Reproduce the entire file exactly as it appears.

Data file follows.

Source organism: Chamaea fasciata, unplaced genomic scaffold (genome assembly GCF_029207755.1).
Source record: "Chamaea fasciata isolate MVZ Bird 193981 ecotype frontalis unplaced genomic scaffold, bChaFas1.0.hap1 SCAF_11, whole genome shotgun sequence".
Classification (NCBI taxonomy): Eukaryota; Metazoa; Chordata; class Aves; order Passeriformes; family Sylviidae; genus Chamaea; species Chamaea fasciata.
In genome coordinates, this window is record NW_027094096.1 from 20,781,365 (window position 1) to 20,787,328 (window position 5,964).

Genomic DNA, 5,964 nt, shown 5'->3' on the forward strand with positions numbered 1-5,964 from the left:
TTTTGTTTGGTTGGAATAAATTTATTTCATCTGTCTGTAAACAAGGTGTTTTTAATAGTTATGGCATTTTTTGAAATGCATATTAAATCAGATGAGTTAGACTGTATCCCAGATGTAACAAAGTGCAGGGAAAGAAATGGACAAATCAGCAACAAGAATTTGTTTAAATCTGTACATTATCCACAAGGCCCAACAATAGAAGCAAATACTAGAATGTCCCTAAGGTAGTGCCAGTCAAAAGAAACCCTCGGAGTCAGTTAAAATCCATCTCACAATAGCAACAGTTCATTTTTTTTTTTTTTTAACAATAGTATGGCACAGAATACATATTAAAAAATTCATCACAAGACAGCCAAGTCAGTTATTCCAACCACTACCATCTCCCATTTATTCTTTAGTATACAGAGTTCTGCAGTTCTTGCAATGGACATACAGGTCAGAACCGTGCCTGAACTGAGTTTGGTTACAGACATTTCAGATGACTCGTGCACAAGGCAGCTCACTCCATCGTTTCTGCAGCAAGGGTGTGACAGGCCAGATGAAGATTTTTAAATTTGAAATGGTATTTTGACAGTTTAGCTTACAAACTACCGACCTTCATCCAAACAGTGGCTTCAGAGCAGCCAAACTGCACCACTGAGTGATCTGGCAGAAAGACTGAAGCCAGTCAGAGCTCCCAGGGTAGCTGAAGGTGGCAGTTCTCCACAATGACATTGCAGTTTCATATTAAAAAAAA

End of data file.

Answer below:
Source organism: Chamaea fasciata, unplaced genomic scaffold (genome assembly GCF_029207755.1).
Source record: "Chamaea fasciata isolate MVZ Bird 193981 ecotype frontalis unplaced genomic scaffold, bChaFas1.0.hap1 SCAF_11, whole genome shotgun sequence".
Classification (NCBI taxonomy): Eukaryota; Metazoa; Chordata; class Aves; order Passeriformes; family Sylviidae; genus Chamaea; species Chamaea fasciata.
In genome coordinates, this window is record NW_027094096.1 from 20,781,365 (window position 1) to 20,787,328 (window position 5,964).

Genomic DNA, 5,964 nt, shown 5'->3' on the forward strand with positions numbered 1-5,964 from the left:
TTTTGTTTGGTTGGAATAAATTTATTTCATCTGTCTGTAAACAAGGTGTTTTTAATAGTTATGGCATTTTTTGAAATGCATATTAAATCAGATGAGTTAGACTGTATCCCAGATGTAACAAAGTGCAGGGAAAGAAATGGACAAATCAGCAACAAGAATTTGTTTAAATCTGTACATTATCCACAAGGCCCAACAATAGAAGCAAATACTAGAATGTCCCTAAGGTAGTGCCAGTCAAAAGAAACCCTCGGAGTCAGTTAAAATCCATCTCACAATAGCAACAGTTCATTTTTTTTTTTTTTTAACAATAGTATGGCACAGAATACATATTAAAAAATTCATCACAAGACAGCCAAGTCAGTTATTCCAACCACTACCATCTCCCATTTATTCTTTAGTATACAGAGTTCTGCAGTTCTTGCAATGGACATACAGGTCAGAACCGTGCCTGAACTGAGTTTGGTTACAGACATTTCAGATGACTCGTGCACAAGGCAGCTCACTCCATCGTTTCTGCAGCAAGGGTGTGACAGGCCAGATGAAGATTTTTAAATTTGAAATGGTATTTTGACAGTTTAGCTTACAAACTACCGACCTTCATCCAAACAGTGGCTTCAGAGCAGCCAAACTGCACCACTGAGTGATCTGGCAGAAAGACTGAAGCCAGTCAGAGCTCCCAGGGTAGCTGAAGGTGGCAGTTCTCCACAATGACATTGCAGTTTCATATTAAAAAAAA